Chengdu Museum

Sutherland Hussey Harris and Pansolution International, Chengdu, 2016


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The client’s focus was visual impact and the creation of a landmark 

Arch-Exist photography     Download Original

  • The client’s focus was visual impact and the creation of a landmark    
  • The alloy mesh references a gold mask that is one of the museum    
  • Interior spaces are orthodoxly planned and overtly generous    
  • The museum houses local artefacts and the city’s historical collections    
  • There is an interplay of light, shade and texture    
  • Chengdu welcomes international architects to advance the city’s modern look, but foreign architects must team up with local practices to comply with statutory requirements    
  •  The building was designed as a hybrid structural system of steel grids and reinforced concrete    
  • Steel grids form the envelope    
  • The singular facade helps to create a cohesive edge to an otherwise disjointed public square    
  • Aerial plan    
  • Site plan    
  • Floor plan    
  • Ground floor plan    
  • Third floor plan    
  • Fourth floor plan    
  • Section AA    
  • Section BB    
  • Exploded axonometric    
  • Folding skin concept development diagrams    

Working with local partner Pansolution International, Sutherland Hussey Harris has created a gateway to the Chinese city of Chengdu.

SHH (then called Sutherland Hussey Architects) won the Chengdu Museum design competition with Pansolution, a young Chinese practice. The size of the museum holds symbolic value (the original brief was for 80,000m2), reflecting the city’s ambitions to build at a grand scale. The brief had no clear programme requirements; the client’s focus was visual impact and the creation of a landmark.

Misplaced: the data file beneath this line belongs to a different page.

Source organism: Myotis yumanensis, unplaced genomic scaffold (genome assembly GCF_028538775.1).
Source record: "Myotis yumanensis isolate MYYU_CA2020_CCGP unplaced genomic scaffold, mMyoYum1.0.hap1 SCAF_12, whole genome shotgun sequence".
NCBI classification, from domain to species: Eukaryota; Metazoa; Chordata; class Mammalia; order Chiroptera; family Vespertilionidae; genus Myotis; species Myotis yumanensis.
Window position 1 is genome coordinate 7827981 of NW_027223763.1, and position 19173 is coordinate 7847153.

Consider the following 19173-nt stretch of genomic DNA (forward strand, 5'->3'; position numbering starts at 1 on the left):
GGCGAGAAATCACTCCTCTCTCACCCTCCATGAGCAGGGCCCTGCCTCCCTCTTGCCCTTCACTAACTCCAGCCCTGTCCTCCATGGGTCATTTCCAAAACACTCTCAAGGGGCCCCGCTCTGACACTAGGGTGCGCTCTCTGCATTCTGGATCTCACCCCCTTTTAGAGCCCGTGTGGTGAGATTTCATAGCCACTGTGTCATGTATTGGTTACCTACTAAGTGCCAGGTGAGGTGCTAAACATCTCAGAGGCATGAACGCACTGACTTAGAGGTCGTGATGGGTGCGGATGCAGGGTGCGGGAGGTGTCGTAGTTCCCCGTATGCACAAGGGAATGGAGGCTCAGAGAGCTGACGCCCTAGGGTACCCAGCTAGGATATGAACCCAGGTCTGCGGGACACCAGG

In Chinese culture, the symbolic holds value not through literal visual representation but, as in the art of calligraphy, through more abstract and spiritual connections. A client is likely to give higher priority to the symbolic value of a building than to its programme. SHH’s response to this challenge was to introduce into the design a mask or veil, a translucent alloy mesh, as a reference to one of the museum’s most important local artefacts, a gold mask. The building’s ‘golden mask’ (in fact brass) wraps around the body of the museum and continues over the roof. 

The long narrow site is exploited using all the public areas to maximise a dramatic relationship with the new square. The remaining façades consequently enclose the largely hermetic exhibition halls; these are represented as a giant crafted artefact in the city cloaked in a precious skin of copper alloy rigorously profiled to play with light, shade and texture while accommodating all the technical requirements for ventilation grilles.  The form envelopes a new undercover outdoor public space – a monu­mental gateway through the building, offering a large outdoor public space.


  • Begun: Dec 2009
  • Completed: Mar 2016
  • Floor area: 65,000m2
  • Sector: Arts and culture
  • Total cost: £120M
  • Procurement: Engineering Survey, Architectural Design and Special Design
  • Address: 18 Shi'erqiao Road, CaoTang CanYin YuLeQuan, Qingyang Qu, Chengdu, 610072, United Kingdom

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